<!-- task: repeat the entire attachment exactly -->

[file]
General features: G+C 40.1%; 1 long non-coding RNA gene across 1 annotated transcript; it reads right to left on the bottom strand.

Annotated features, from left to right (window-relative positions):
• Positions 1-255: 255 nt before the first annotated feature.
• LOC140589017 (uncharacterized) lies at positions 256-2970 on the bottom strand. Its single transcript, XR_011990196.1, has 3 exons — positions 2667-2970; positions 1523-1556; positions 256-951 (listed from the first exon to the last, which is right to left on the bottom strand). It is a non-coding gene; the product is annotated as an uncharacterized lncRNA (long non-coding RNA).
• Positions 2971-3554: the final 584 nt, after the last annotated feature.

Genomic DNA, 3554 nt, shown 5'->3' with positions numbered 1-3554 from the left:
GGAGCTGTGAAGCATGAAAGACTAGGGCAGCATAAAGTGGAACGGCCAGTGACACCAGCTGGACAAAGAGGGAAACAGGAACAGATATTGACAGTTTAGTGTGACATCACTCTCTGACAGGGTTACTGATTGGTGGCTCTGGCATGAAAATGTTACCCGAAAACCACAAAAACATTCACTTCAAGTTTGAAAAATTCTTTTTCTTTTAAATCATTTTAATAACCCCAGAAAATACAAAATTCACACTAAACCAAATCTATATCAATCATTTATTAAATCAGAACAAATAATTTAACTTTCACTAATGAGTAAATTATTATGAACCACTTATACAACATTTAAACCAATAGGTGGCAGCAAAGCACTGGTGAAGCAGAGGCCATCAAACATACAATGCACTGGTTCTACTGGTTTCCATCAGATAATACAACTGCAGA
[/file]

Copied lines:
General features: G+C 40.1%; 1 long non-coding RNA gene across 1 annotated transcript; it reads right to left on the bottom strand.

Annotated features, from left to right (window-relative positions):
• Positions 1-255: 255 nt before the first annotated feature.
• LOC140589017 (uncharacterized) lies at positions 256-2970 on the bottom strand. Its single transcript, XR_011990196.1, has 3 exons — positions 2667-2970; positions 1523-1556; positions 256-951 (listed from the first exon to the last, which is right to left on the bottom strand). It is a non-coding gene; the product is annotated as an uncharacterized lncRNA (long non-coding RNA).
• Positions 2971-3554: the final 584 nt, after the last annotated feature.

Genomic DNA, 3554 nt, shown 5'->3' with positions numbered 1-3554 from the left:
GGAGCTGTGAAGCATGAAAGACTAGGGCAGCATAAAGTGGAACGGCCAGTGACACCAGCTGGACAAAGAGGGAAACAGGAACAGATATTGACAGTTTAGTGTGACATCACTCTCTGACAGGGTTACTGATTGGTGGCTCTGGCATGAAAATGTTACCCGAAAACCACAAAAACATTCACTTCAAGTTTGAAAAATTCTTTTTCTTTTAAATCATTTTAATAACCCCAGAAAATACAAAATTCACACTAAACCAAATCTATATCAATCATTTATTAAATCAGAACAAATAATTTAACTTTCACTAATGAGTAAATTATTATGAACCACTTATACAACATTTAAACCAATAGGTGGCAGCAAAGCACTGGTGAAGCAGAGGCCATCAAACATACAATGCACTGGTTCTACTGGTTTCCATCAGATAATACAACTGCAGA